Wattpad Fanfiction Writer gets a Deal with Simon and Schuster

In one of the more interesting acquisition stories out there– the series “After” written as a “One Direction” fan fiction has gotten picked up for both a book deal and movie deal.  It’s not the first Wattpad work to go both book and movie but it certainly is the first time I’ve heard of a fan fiction being optioned without little scrubbing as those of us in the fanfic community term it.  Basically the statement in this Time article is that the story will go on with just the band member names being removed.  I wonder how One Direction fans feel about their fandom being used to leverage promotion for the book, particularly since the content is purportedly “Fifty Shades of Gray” inspired.

Other news stories:

Have a story? Want to write a story?  See the Submissions link!

News: Starter Serials Enters the Fray and other “serial player” changes

Hi guys – Back from a fan convention with a few stories to tell whenever I can recover from all this traveling and crazy convention prep!

The end of May marks the soft launch of by Drew Hayes and his posse.  (The man doesn’t sleep apparently). He had written me via email to solicit my thoughts about “what’s needed in the indie community” and where a new webfiction or web serial site might fit in.

To give you some background, Drew was part of the Digital Novelists network launched more than five years ago.  That site was essentially a webring/hub of site and a close-knit community of writers who posted works and helped one another out by sharing traffic. They had a community that gathered at (defunct) and via social media.

He shared the below pitch in its protoform a few weeks back. This is the new version, hot off the presses. is a site with a single purpose: to make it easy for authors to start their web-serial without having to choose between ease and appeal. There is no monetary cost, no lessons on hosting, no domain registration, none of it. Just submit, get approved, and begin.

On top of just simplicity, is about new web-serial authors learning about the process, making their early mistakes (because we all make a few) in a safe environment with a community for support. Established authors will be volunteering their time as Mentors: offering guidance, writing blogs, and answering questions as they arise. Problems and challenges are inherent to the task of running a web-serial, but the writers won’t be facing them alone.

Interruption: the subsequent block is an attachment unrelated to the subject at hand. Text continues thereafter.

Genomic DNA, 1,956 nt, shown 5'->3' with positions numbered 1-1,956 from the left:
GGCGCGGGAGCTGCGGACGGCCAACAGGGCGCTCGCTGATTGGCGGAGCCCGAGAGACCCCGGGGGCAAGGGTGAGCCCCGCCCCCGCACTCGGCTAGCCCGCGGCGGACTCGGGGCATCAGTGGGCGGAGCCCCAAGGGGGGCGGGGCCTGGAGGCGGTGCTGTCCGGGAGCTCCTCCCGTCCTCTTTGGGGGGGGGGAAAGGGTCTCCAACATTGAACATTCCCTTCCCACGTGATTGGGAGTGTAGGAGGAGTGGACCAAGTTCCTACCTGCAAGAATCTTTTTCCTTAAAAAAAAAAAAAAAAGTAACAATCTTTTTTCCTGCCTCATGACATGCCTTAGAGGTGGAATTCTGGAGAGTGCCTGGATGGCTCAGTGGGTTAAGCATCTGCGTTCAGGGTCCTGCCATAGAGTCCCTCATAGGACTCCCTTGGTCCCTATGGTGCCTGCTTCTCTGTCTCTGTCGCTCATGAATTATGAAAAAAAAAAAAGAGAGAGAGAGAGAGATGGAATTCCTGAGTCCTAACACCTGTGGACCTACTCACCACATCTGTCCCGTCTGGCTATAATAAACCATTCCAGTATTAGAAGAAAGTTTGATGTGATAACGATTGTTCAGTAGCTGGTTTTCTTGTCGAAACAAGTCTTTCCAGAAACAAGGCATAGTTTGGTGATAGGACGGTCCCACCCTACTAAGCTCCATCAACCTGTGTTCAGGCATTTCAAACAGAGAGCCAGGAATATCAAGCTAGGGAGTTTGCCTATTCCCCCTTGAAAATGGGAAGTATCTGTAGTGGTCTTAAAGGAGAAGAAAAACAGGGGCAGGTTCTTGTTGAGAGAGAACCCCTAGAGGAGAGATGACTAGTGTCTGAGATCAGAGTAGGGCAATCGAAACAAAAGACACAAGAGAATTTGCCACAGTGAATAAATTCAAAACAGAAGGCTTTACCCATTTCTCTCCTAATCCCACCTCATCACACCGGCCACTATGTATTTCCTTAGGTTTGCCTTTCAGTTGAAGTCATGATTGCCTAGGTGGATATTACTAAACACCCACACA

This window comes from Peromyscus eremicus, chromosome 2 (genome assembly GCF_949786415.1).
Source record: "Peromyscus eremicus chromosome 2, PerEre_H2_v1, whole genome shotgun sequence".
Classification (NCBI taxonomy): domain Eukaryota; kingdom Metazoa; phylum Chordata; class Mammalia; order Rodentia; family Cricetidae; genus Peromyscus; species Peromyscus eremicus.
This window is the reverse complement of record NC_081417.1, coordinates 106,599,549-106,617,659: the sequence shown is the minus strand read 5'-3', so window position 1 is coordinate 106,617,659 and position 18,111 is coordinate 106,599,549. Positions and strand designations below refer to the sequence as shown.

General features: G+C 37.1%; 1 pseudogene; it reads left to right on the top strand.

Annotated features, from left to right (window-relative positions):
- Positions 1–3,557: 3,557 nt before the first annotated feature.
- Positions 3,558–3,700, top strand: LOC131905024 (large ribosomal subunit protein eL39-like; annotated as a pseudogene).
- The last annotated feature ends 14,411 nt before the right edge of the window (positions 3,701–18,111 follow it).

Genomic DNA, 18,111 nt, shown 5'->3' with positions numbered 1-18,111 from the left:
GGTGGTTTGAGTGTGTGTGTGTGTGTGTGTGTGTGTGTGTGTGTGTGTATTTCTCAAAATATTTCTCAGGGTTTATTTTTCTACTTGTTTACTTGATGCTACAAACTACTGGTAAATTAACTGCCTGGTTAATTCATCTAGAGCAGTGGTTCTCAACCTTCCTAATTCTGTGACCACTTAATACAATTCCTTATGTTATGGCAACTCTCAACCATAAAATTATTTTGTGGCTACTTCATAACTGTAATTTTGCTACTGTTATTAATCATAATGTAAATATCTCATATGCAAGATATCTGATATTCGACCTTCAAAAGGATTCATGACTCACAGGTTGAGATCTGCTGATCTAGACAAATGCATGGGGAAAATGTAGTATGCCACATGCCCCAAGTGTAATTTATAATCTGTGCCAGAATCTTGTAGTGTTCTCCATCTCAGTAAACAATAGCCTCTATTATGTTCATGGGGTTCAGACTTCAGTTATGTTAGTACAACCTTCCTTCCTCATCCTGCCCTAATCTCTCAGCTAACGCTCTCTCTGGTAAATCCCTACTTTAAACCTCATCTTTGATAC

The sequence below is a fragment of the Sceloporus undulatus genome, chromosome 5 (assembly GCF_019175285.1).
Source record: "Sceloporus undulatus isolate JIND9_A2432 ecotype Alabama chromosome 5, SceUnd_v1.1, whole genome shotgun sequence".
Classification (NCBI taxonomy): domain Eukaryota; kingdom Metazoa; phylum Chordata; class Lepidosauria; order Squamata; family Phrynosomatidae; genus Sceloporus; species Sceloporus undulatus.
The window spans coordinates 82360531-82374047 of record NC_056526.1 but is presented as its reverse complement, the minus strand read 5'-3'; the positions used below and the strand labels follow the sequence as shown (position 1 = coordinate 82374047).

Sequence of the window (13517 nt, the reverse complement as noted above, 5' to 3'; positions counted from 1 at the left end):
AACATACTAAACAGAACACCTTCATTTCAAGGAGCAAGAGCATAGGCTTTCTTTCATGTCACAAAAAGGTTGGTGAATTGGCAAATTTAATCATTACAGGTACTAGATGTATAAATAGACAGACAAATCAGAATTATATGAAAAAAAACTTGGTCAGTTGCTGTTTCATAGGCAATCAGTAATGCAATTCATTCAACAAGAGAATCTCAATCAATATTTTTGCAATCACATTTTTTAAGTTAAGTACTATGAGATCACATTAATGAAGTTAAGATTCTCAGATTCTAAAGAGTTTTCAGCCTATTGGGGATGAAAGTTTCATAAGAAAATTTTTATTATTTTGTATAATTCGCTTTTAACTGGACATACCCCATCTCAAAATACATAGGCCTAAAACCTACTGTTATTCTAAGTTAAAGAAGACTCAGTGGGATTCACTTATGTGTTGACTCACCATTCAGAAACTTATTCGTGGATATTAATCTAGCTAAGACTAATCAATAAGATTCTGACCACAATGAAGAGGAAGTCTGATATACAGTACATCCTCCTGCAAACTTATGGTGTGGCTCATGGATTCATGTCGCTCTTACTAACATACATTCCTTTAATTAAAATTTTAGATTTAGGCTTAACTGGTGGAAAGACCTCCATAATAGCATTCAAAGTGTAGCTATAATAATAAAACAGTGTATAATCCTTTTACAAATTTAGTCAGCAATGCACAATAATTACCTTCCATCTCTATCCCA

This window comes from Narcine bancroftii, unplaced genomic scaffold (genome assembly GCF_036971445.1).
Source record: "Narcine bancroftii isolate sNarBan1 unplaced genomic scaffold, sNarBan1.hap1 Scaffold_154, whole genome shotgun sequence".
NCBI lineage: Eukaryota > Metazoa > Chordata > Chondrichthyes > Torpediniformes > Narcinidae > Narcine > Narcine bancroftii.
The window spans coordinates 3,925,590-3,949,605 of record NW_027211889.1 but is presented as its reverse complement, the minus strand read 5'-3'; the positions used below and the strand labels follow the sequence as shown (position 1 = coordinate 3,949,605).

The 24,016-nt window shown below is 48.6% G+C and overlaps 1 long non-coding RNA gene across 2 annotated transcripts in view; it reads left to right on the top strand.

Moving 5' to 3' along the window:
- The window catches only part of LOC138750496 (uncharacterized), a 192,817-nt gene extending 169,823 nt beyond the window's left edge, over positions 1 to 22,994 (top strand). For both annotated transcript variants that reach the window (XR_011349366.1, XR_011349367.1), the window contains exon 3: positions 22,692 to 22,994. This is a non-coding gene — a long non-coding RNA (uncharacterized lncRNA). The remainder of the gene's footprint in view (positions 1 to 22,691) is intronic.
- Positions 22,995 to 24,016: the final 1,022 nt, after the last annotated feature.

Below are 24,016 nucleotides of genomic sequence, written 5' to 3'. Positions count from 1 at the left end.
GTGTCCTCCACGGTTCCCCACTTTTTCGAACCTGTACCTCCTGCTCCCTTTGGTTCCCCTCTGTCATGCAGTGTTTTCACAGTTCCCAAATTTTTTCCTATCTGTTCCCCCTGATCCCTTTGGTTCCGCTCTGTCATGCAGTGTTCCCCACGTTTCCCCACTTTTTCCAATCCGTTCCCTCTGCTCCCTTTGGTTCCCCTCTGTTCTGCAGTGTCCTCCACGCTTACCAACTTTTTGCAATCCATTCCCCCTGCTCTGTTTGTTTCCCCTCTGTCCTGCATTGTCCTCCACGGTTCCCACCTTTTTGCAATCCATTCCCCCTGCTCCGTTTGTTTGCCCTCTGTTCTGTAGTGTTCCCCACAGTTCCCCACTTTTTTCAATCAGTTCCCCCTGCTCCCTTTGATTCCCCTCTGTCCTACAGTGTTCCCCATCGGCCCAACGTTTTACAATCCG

So if you’re an author, head to the site and send us a submission; join the incredibly talented people already writing. If you’re a reader then make sure you bookmark it, because come July there will be an explosion of exceptional content.


In that email exchange, we discussed a few things including his motivations in establishing the site and discussed my thoughts about what was being done well on other writing communities and what wasn’t.   I gave him my feedback on where he could consider going with a new community. There are, after all, lots of places popping up trying to do the “publishing house on the web/social community” concept.  While there are several “free” places that combine reading with writer/reader interaction there aren’t any that want you to “graduate” from them and end up working on your own in the web publishing sphere, namely taking your stuff and going to your own site.

We also talked a bit about platforms, including Drupal and WordPress. As many of you know, I find WordPress a pretty nice content management system. Its ability to export/import entries to a lot of different blogsites gets it major points with me. (Anything with dummy-proof backup wins as I’m one of those dummies when it comes to accidentally deleting or messing up a website.)   I was pleasantly surprised when looking at the website to see that WP will be the choice platform for community members.

In the emails, I did ask him up front about monetization. Social sites can basically take your page views and monetize them and mine your data.  I have no illusion that some of the big guys I’ve talked about are much different from Facebook or Tumblr in that regard.  But the value they return (i.e., free reads/books for those who can’t afford them or have access to them) often diminishes any background concern I have about data mining or ad-revenue . At least for now there are no ads and Drew was up front that if any advertisements do appear on the site in the future, the intent is primarily to cover operational costs.

This, for now, is openly different from the other models out there (which are really about page views, ads, and social network data).

Of course, we all know that on the internet there are no guarantees of anything but if the site is able to help bridge the gap for some webfiction authors to get to their own site and writing in a healthy, sustained manner, I’m all for it.   The webfiction realm has lots of casualties in terms of stories that never complete and it’s not healthy in the long-run.

Based on what we discussed, I decided to sign-up and check it out myself as one of the volunteer helpers, time permitting. is open for interested writers to sign-up.

Writers have until July to generate a backlog between now and the official launch.   The forums are also open for casual hellos I guess as well :).  See ya there!


New Page (Old Post)

As a housekeeping note, the initial listing of  where to publish, read, or list serials has been moved from a post to a more permanent page at . This just makes it easier for all of us in later referencing. Also checked a few sites that were in my queue to evaluate. (Several now have made it very clear whether it’s free to post and/or read.)

Please update your bookmarks!


Open for advice

I have had a few emails come my way recently and that is perfectly cool to continue contacting me that way.  You can find my contact on the Submissions page.